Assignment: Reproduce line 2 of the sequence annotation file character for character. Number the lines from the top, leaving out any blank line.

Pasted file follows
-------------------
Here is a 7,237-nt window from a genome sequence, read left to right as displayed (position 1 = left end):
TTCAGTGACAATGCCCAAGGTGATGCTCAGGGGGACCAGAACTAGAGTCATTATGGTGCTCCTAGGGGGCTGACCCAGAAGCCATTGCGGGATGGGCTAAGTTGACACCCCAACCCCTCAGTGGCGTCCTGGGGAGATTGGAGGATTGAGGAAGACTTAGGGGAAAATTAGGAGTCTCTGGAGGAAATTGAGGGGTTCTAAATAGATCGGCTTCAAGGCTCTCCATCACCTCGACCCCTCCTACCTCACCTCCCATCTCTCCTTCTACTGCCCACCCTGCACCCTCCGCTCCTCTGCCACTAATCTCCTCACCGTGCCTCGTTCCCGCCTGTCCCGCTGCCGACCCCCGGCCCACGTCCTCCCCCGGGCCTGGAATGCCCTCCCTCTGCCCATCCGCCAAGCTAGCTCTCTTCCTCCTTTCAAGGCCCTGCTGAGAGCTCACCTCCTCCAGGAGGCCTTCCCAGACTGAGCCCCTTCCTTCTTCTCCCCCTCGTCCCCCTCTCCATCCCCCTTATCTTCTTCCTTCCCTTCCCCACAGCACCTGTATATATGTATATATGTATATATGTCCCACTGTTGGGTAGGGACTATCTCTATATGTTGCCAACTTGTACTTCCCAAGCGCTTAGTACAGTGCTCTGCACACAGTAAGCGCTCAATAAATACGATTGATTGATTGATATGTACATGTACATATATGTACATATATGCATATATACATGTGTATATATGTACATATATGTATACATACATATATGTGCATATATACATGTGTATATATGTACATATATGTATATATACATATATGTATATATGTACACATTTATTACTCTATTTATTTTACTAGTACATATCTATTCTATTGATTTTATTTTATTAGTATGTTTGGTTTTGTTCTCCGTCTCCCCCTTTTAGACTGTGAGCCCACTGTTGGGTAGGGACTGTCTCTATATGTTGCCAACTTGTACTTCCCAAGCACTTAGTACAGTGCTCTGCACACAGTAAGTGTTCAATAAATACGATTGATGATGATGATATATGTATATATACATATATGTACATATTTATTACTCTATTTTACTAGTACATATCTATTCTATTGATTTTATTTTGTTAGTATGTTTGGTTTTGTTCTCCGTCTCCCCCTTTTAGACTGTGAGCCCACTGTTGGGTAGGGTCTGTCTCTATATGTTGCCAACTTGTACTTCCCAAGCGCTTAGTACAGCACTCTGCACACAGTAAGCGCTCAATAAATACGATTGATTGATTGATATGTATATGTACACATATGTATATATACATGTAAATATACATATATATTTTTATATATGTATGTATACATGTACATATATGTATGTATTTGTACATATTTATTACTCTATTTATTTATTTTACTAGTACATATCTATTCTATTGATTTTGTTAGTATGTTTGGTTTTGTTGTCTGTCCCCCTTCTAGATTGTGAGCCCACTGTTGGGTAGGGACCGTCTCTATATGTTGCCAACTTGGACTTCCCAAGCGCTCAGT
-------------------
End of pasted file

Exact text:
TTCAGTGACAATGCCCAAGGTGATGCTCAGGGGGACCAGAACTAGAGTCATTATGGTGCTCCTAGGGGGCTGACCCAGAAGCCATTGCGGGATGGGCTAAGTTGACACCCCAACCCCTCAGTGGCGTCCTGGGGAGATTGGAGGATTGAGGAAGACTTAGGGGAAAATTAGGAGTCTCTGGAGGAAATTGAGGGGTTCTAAATAGATCGGCTTCAAGGCTCTCCATCACCTCGACCCCTCCTACCTCACCTCCCATCTCTCCTTCTACTGCCCACCCTGCACCCTCCGCTCCTCTGCCACTAATCTCCTCACCGTGCCTCGTTCCCGCCTGTCCCGCTGCCGACCCCCGGCCCACGTCCTCCCCCGGGCCTGGAATGCCCTCCCTCTGCCCATCCGCCAAGCTAGCTCTCTTCCTCCTTTCAAGGCCCTGCTGAGAGCTCACCTCCTCCAGGAGGCCTTCCCAGACTGAGCCCCTTCCTTCTTCTCCCCCTCGTCCCCCTCTCCATCCCCCTTATCTTCTTCCTTCCCTTCCCCACAGCACCTGTATATATGTATATATGTATATATGTCCCACTGTTGGGTAGGGACTATCTCTATATGTTGCCAACTTGTACTTCCCAAGCGCTTAGTACAGTGCTCTGCACACAGTAAGCGCTCAATAAATACGATTGATTGATTGATATGTACATGTACATATATGTACATATATGCATATATACATGTGTATATATGTACATATATGTATACATACATATATGTGCATATATACATGTGTATATATGTACATATATGTATATATACATATATGTATATATGTACACATTTATTACTCTATTTATTTTACTAGTACATATCTATTCTATTGATTTTATTTTATTAGTATGTTTGGTTTTGTTCTCCGTCTCCCCCTTTTAGACTGTGAGCCCACTGTTGGGTAGGGACTGTCTCTATATGTTGCCAACTTGTACTTCCCAAGCACTTAGTACAGTGCTCTGCACACAGTAAGTGTTCAATAAATACGATTGATGATGATGATATATGTATATATACATATATGTACATATTTATTACTCTATTTTACTAGTACATATCTATTCTATTGATTTTATTTTGTTAGTATGTTTGGTTTTGTTCTCCGTCTCCCCCTTTTAGACTGTGAGCCCACTGTTGGGTAGGGTCTGTCTCTATATGTTGCCAACTTGTACTTCCCAAGCGCTTAGTACAGCACTCTGCACACAGTAAGCGCTCAATAAATACGATTGATTGATTGATATGTATATGTACACATATGTATATATACATGTAAATATACATATATATTTTTATATATGTATGTATACATGTACATATATGTATGTATTTGTACATATTTATTACTCTATTTATTTATTTTACTAGTACATATCTATTCTATTGATTTTGTTAGTATGTTTGGTTTTGTTGTCTGTCCCCCTTCTAGATTGTGAGCCCACTGTTGGGTAGGGACCGTCTCTATATGTTGCCAACTTGGACTTCCCAAGCGCTCAGT